Bob Harrison on day 2 at Learning Without Frontiers
It was ironic that Karen Cator, US director of educational technology gave the opening mini keynote at this three-day pre-BETT 2011 event explaining how the US has decided that its future economic success will be driven by a National Education Technology Plan which looks startlingly similar to the UK's Harnessing Technology Strategy ditched by the Coalition Government.
“I think it is crazy that you are now going in the opposite direction,” said Karen Cator who was scheduled to present at the Education World Forum in Westminster, and at the BETT International conference. I asked her to try and explain this to education minister Michael Gove MP if she got the chance – but no such luck apparently...Day two (not free but early bird registration included a free Apple iPad!) began with speakers including BBC Learning's Saul Nasse engaging with the surrouding audience from a central circular platform (disruptive geddit?) and the speakers whirling as they engaged with the audience.
Iris Lapinski, Apps for Good, which is run by the Campaign for Digital Inclusion (CDI) which has been training young people in IT for 15 years, suggested technology would only be helpful if it allowed young people to become a new generation of problem solvers by asking “What is the problem? Whose problem is it”?
One of the founders of Wolfram Alpha, Theodore Gray, and author of The Elements iPad app asked: “Is the world ready for the electronic book?” and suggested that it would NOT be just text in an electronic format!
Controller of BBC learning Saul Nassé, who is about to relocate with colleagues to Salford, believes the experience of BBC Jam, the broadcaster's controversial £150m digital education project which was shelved three years ago, is best left behind. "The BBC are ready and up for the challenge,” he claimed.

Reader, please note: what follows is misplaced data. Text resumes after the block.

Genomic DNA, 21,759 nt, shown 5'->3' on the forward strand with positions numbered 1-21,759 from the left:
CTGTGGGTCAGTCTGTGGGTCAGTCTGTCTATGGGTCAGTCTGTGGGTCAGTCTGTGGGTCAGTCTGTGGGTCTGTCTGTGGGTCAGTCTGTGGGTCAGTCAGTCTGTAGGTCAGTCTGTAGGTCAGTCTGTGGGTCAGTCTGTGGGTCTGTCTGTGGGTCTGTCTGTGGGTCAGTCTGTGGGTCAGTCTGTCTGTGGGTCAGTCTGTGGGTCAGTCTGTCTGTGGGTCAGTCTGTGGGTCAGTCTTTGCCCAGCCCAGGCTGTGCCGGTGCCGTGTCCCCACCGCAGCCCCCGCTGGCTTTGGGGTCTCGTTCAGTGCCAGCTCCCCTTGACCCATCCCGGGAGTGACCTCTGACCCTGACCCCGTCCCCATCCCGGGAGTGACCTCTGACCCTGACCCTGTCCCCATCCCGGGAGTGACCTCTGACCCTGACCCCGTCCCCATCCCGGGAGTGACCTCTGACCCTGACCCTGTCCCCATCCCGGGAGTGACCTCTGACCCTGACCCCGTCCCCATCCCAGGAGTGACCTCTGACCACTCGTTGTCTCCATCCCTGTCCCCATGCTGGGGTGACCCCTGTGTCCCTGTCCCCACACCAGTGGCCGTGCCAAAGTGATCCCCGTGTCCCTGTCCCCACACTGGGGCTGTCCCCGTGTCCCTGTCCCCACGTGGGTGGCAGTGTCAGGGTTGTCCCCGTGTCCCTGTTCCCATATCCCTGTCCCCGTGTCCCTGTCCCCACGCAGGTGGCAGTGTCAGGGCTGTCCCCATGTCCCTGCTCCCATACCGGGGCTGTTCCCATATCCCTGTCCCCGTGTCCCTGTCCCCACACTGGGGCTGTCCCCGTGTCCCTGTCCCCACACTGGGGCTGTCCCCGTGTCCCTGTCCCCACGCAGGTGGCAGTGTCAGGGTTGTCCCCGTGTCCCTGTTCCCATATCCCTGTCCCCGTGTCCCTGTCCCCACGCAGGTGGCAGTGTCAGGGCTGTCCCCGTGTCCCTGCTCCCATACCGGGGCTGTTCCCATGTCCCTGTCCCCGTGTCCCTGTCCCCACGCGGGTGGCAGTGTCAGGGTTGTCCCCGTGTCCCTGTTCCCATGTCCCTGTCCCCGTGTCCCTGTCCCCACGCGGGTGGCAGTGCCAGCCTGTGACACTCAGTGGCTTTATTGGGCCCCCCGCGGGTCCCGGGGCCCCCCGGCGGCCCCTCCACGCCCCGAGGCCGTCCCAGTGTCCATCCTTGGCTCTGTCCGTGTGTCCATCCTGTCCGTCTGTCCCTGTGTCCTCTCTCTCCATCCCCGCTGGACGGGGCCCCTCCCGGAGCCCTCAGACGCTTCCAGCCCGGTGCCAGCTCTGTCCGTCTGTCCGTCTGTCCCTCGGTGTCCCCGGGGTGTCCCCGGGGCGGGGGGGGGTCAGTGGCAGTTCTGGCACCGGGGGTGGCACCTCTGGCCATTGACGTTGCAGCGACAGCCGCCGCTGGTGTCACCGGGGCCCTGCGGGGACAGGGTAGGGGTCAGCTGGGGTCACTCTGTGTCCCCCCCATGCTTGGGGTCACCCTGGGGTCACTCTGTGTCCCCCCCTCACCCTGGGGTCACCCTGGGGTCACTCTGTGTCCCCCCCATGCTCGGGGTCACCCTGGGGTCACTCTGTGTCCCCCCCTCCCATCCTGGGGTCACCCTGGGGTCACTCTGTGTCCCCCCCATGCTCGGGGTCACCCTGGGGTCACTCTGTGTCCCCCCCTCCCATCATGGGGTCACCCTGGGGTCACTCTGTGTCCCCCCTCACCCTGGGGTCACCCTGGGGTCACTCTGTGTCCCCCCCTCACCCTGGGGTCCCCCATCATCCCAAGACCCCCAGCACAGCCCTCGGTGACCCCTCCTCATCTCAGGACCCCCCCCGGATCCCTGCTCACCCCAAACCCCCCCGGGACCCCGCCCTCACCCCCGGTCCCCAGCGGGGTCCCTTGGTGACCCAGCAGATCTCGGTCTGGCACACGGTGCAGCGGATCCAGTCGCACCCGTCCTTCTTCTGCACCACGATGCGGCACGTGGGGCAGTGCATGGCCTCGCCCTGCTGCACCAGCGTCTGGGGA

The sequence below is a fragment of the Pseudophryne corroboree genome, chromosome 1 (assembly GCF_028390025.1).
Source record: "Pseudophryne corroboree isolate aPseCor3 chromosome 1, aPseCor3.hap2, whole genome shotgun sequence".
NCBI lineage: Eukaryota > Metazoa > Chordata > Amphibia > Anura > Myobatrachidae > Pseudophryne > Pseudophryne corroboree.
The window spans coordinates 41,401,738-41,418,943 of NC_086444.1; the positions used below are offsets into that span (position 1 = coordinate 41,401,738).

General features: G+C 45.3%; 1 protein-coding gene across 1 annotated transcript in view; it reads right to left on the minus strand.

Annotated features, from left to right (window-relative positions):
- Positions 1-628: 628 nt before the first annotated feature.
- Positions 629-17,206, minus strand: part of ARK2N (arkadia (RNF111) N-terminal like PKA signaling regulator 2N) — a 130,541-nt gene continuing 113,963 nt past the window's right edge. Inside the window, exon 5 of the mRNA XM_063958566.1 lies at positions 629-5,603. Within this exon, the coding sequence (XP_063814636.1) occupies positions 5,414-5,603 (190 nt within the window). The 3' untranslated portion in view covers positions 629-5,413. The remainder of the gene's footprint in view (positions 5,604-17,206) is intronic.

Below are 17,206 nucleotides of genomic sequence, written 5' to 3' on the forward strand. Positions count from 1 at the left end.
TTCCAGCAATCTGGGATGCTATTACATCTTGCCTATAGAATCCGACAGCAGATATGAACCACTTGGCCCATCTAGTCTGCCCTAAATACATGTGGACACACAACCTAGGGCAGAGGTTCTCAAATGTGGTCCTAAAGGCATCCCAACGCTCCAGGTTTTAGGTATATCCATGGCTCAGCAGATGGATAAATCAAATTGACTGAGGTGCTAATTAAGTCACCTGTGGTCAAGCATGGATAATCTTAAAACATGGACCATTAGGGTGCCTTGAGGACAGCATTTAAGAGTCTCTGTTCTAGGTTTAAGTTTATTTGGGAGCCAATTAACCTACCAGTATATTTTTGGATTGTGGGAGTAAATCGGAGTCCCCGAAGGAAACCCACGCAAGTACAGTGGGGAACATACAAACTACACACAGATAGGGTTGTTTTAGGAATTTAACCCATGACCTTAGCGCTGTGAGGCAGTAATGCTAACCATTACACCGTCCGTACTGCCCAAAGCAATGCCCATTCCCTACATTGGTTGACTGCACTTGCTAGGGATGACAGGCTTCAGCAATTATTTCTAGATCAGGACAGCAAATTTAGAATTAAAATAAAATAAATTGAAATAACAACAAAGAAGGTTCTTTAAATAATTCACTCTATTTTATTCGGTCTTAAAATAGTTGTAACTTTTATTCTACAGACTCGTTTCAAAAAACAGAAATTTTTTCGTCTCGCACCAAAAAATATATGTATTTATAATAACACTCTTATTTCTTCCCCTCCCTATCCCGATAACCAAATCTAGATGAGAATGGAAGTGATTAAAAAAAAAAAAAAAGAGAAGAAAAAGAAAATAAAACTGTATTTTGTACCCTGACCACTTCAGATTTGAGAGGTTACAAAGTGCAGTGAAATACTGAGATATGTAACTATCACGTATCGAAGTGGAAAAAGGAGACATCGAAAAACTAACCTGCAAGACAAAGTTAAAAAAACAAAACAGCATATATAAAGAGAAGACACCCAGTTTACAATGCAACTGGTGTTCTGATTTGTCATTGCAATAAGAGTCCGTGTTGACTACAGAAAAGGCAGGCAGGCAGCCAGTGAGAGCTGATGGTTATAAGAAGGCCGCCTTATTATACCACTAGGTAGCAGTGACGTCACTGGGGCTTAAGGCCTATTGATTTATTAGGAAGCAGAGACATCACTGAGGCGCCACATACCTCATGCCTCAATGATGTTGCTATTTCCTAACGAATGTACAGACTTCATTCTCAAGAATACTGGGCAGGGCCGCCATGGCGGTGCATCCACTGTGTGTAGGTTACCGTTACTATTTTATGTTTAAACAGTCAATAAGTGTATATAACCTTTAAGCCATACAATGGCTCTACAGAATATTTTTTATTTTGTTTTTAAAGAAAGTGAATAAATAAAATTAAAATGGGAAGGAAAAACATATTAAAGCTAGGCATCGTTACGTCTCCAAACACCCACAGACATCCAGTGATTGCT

I am not sure whether the BBC can move fast enough if Evan Roth from the Graffiti Research Lab is any indication of the direction of travel. His subversive and anarchic perspective was in a different universe to David Bott, director of innovation at the Technology Strategy Board, which was quietly launched by Nick Clegg. (I know – I didn’t realise we had one either). It was a bit like watching an episode of Dads Army followed by an episode of Tomorrows World! Scary stuff.
The highlight of the afternoon session was the contrast between Dr William Rankin, director of educational Innovation at Abilene Christian University, Texas, and Abdul Chohan, director at the ESSA Academy in Bolton. Both demonstrated how mobile and portable technologies have begun to engage learners and transform learning in their very, very different educational organisations and cultures.
Both acknowledged however that technology was only part of the story and a focus on teaching, personalisation and assessment were also critical ingredients in any transformational journey.
'There is no evidence that the iPad makes learning faster, easier or better'
It was left to the academics from the London Knowledge Lab – Richard Noss, Diana Laurillard and Rose Luckin – to suggest a “balanced” perspective to the day by pointing out that research from a professor at Stanford University, Larry Cuban, stated that “there is no evidence that the iPad makes learning faster, easier or better”. But that's academics for you… always wanting more evidence and research!
Day 2 was brought to a creative close with another classic performance from Tim Rylands with a little help from another star from Bolton, deputy headteacher at Heathfield Primary school, David Mitchell, and recent winner of the Toshiba Innovation with ICT award at the SSAT conference.
The LWF Awards dinner and party provided another brilliant end to a full, fun and fantastic day. A full list of the winners can be seen on the LWF website.